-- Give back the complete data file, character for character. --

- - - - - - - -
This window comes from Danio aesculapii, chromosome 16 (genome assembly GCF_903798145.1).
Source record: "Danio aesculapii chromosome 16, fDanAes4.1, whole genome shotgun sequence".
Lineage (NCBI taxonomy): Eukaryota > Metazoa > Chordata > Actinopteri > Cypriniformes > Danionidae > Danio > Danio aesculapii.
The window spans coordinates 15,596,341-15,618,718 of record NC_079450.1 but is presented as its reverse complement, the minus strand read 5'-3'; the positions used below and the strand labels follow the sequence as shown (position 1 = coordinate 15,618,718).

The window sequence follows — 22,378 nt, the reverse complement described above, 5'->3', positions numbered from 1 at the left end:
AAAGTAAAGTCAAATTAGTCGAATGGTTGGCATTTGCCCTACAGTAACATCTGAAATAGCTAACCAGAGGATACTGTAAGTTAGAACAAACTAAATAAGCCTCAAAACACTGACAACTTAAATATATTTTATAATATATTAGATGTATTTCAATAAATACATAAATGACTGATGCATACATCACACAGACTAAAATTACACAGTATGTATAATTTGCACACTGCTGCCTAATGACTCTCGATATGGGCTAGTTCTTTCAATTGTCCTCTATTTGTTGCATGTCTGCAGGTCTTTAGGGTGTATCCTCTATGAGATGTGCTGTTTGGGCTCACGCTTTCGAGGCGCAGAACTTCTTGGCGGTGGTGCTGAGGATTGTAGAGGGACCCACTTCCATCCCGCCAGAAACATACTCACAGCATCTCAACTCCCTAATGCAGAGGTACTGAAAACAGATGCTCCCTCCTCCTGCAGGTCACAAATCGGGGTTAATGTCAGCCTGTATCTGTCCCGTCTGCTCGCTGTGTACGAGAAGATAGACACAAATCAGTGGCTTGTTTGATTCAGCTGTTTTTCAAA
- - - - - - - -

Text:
This window comes from Danio aesculapii, chromosome 16 (genome assembly GCF_903798145.1).
Source record: "Danio aesculapii chromosome 16, fDanAes4.1, whole genome shotgun sequence".
Lineage (NCBI taxonomy): Eukaryota > Metazoa > Chordata > Actinopteri > Cypriniformes > Danionidae > Danio > Danio aesculapii.
The window spans coordinates 15,596,341-15,618,718 of record NC_079450.1 but is presented as its reverse complement, the minus strand read 5'-3'; the positions used below and the strand labels follow the sequence as shown (position 1 = coordinate 15,618,718).

The window sequence follows — 22,378 nt, the reverse complement described above, 5'->3', positions numbered from 1 at the left end:
AAAGTAAAGTCAAATTAGTCGAATGGTTGGCATTTGCCCTACAGTAACATCTGAAATAGCTAACCAGAGGATACTGTAAGTTAGAACAAACTAAATAAGCCTCAAAACACTGACAACTTAAATATATTTTATAATATATTAGATGTATTTCAATAAATACATAAATGACTGATGCATACATCACACAGACTAAAATTACACAGTATGTATAATTTGCACACTGCTGCCTAATGACTCTCGATATGGGCTAGTTCTTTCAATTGTCCTCTATTTGTTGCATGTCTGCAGGTCTTTAGGGTGTATCCTCTATGAGATGTGCTGTTTGGGCTCACGCTTTCGAGGCGCAGAACTTCTTGGCGGTGGTGCTGAGGATTGTAGAGGGACCCACTTCCATCCCGCCAGAAACATACTCACAGCATCTCAACTCCCTAATGCAGAGGTACTGAAAACAGATGCTCCCTCCTCCTGCAGGTCACAAATCGGGGTTAATGTCAGCCTGTATCTGTCCCGTCTGCTCGCTGTGTACGAGAAGATAGACACAAATCAGTGGCTTGTTTGATTCAGCTGTTTTTCAAA